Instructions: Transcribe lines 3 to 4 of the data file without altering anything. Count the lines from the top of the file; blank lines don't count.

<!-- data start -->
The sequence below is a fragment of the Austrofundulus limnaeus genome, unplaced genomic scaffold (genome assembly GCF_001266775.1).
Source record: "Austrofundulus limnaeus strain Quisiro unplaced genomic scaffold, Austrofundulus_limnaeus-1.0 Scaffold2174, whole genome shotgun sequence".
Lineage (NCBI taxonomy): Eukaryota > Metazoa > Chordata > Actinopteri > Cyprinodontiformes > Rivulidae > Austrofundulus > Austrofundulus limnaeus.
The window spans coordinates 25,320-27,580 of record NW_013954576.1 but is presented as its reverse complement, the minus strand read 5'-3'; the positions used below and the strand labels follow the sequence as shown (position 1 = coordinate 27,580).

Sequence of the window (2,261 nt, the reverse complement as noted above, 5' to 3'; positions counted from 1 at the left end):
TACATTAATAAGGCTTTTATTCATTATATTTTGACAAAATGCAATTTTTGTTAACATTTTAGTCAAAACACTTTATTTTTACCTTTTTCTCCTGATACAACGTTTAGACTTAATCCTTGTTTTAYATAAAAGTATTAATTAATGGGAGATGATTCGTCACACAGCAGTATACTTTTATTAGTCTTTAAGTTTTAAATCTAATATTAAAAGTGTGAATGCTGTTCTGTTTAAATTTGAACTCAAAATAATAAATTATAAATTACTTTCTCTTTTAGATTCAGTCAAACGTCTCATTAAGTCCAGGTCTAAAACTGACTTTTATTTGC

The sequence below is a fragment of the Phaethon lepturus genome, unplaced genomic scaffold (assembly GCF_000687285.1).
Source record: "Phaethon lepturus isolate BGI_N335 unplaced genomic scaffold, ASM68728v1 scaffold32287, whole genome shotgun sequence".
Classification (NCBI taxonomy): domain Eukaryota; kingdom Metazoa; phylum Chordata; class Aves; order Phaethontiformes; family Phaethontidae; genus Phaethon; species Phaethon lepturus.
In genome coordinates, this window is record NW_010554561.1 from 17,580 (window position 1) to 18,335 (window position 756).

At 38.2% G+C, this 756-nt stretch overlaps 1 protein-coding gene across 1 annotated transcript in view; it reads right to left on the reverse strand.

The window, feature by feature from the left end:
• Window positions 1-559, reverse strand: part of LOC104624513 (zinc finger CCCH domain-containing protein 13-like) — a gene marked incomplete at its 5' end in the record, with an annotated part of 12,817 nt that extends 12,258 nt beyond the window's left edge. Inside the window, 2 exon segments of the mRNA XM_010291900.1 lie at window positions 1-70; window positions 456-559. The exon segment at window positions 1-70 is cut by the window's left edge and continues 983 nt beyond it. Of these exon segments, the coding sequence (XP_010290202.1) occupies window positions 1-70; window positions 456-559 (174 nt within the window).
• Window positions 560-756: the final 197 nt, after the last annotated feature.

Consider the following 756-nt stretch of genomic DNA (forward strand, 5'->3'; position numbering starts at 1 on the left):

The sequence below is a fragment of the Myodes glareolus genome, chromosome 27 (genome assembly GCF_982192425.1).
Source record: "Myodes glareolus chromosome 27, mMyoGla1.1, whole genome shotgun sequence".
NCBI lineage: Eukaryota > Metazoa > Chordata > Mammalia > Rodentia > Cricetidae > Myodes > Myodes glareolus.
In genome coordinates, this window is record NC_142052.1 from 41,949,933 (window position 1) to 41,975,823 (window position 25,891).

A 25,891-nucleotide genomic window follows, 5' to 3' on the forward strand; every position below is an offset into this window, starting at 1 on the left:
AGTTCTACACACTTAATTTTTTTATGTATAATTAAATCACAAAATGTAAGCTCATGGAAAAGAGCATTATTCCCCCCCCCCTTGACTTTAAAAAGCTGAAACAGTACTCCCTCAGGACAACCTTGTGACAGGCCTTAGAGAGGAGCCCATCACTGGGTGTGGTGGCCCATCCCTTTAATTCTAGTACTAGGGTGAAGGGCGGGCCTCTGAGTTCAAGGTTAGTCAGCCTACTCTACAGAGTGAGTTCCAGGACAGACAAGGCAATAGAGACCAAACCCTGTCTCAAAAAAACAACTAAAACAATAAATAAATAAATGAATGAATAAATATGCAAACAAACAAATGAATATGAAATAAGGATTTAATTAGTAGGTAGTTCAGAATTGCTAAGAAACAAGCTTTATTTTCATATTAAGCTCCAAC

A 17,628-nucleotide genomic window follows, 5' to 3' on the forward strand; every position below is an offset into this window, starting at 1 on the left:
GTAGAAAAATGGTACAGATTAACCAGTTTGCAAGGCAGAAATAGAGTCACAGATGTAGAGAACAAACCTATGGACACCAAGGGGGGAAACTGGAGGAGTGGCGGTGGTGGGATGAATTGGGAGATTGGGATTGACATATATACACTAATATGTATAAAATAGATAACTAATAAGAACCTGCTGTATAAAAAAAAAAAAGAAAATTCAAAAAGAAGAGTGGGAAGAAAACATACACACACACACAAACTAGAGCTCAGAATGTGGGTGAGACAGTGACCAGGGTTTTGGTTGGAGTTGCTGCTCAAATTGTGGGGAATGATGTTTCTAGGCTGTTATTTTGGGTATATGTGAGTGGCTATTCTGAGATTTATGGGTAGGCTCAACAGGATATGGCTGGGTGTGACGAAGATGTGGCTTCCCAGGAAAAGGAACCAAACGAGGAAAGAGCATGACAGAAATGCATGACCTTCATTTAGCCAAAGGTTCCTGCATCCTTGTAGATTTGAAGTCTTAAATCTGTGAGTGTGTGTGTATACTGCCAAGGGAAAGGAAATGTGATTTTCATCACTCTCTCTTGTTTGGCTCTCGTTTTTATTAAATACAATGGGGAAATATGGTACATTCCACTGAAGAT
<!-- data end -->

Lineage (NCBI taxonomy): Eukaryota > Metazoa > Chordata > Actinopteri > Cyprinodontiformes > Rivulidae > Austrofundulus > Austrofundulus limnaeus.
The window spans coordinates 25,320-27,580 of record NW_013954576.1 but is presented as its reverse complement, the minus strand read 5'-3'; the positions used below and the strand labels follow the sequence as shown (position 1 = coordinate 27,580).